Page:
Thinking it through, I realized I should have known sooner. I, too, was choosing to ignore some obvious signs in an effort to find a connection. Fortunately I realized before any significant time was invested. And in what has come to be typical fashion, he chastised me and called me a typical liberal for not being open to dating someone who has tenuous relationship with truth.
It’s funny how we can have deal breakers that match our "image", and then there’s DEAL BREAKERS. And ultimately we have to live with our own decisions on with whom we decide to spend a night, a month, or the rest of our lives. So if you are comfortable and content marrying a Trump voter, that’s totally your right and your choice. Best wishes for a lifetime of happiness. To expect others (who may know real suffering because of Trump and the hatred and ire he deliberately, proudly inspires) to embrace that decision is naïve and jejune.
(And besides, parenthetical is an adjective. . . nice use of parenthetical what? Expression? Wouldn’t it be grammatically correct for him to write nice use of the parentheses?)
I was reading an article about rethinking monogamy on CNN’s site. It was authored by neither Bill Clinton nor Donald Trump.
Anyway, it was saying consensual non monogamy can be healthy option for you and your partner.
It starts out by asking, “Could opening your relationship to others benefit you and your partner?”
And immediately I’m confused. If the relationship is open, who is the partner?
Doesn’t a partner by definition mean a spouse or a person with whom one cohabits in a romantic relationship?
So, some sort of defined, if not partially committed, relationship is in existence, from which one wants to stray, but not completely. And to make it “ok” by saying “we were non-monogamous.”
It’s a way to cheat, or as Ross said to Rachel, “we were on a break.”
So what are you?
Don’t get me wrong, I’m not questioning anyone’s morality or goals or situations. I am the last person to understand and/or define what is a committed or non-committed, or semi-partially-committed except on Tuesdays when the cute Fed Ex guy delivers the 5:30 package.
I am, however, a person who calls bullshit when I see or hear it.
And this reeks.
So this is how I envision this works. Dick and Jane are dating and have been exclusively, although they haven’t discussed it. They like to flirt with other people, but haven’t gone any further. Friends would consider them a couple. They may or may not refer to the other as “boyfriend” or “girlfriend.” Their Facebook status might be “In a relationship with . . .” One night, reading in bed, NOT having sex because it’s getting boring, Dick sees this article on cnn.com about Rethinking Monogamy. Hmm. Interesting. He reads it and thinks perhaps this is a good way to ethically and without guilt bang the new manager on the second floor. Float out the idea of a non-monogamous relationship. Jane considers Dick’s suggestion, reads the article and asks, “What happens if you fall in love with someone else.”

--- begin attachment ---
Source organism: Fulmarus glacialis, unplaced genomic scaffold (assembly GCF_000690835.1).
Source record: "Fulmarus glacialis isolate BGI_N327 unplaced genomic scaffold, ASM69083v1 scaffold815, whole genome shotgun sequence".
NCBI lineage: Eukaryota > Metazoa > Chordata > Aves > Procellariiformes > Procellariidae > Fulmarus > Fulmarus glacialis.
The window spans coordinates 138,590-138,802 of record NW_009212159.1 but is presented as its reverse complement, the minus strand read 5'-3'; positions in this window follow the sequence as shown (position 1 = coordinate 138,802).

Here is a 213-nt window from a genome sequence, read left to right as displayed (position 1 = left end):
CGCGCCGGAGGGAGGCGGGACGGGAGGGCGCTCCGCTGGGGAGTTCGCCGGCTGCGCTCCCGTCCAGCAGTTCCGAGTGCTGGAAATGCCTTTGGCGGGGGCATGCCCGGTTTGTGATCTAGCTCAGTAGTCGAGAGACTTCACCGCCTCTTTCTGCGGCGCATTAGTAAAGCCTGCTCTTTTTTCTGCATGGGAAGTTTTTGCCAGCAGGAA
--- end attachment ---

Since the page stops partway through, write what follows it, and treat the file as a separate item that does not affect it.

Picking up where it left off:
“But I only love you, Jane,” he implores.
“Then why do you want to have sex with other people? “ Jane asks.
Dick: “The article says it will ‘inject relationships with some much-needed novelty and excitement.’ ”
“How is it going to do that?” responds Jane. “And what if that novelty and excitement is more novel and exciting than me?”
And are you going to tell Susie from the second floor that you are interested in a hook up no strings a.k.a. non-monogamous sex, and she’s going to say, “OK?”
It is going to collapse like the mortgage market in 2008.
It’s actually a lot like mortgages. By definition, someone is in first position in this deal and the co-non-monogamous person with whom you are having a fling is in second position. First position wins, subordinate gets second dibs. And so on. All those documents you sign when you buy the house guarantee that no matter who you are cheating with, or getting loans from, or second mortgaging with, Mr. First Position gets paid if you default. That leaves little for the co-non-mono person with whom you had the casual fling.
I think this was started by a Facebook marketing intern who wanted to make money on changing relationship statuses and/or the increase social media traffic on those non-mon profiles with morning status reminders: “Good morning Lisa. It’s Tuesday so you are non-monogamous with Fed Ex guy. Don’t forget to post what you crazy kids are up to so your real partner can check out the competition and so the rest of your friends can gossip about how you are so blatantly cheating on ‘In a Relationship with” partner/guy.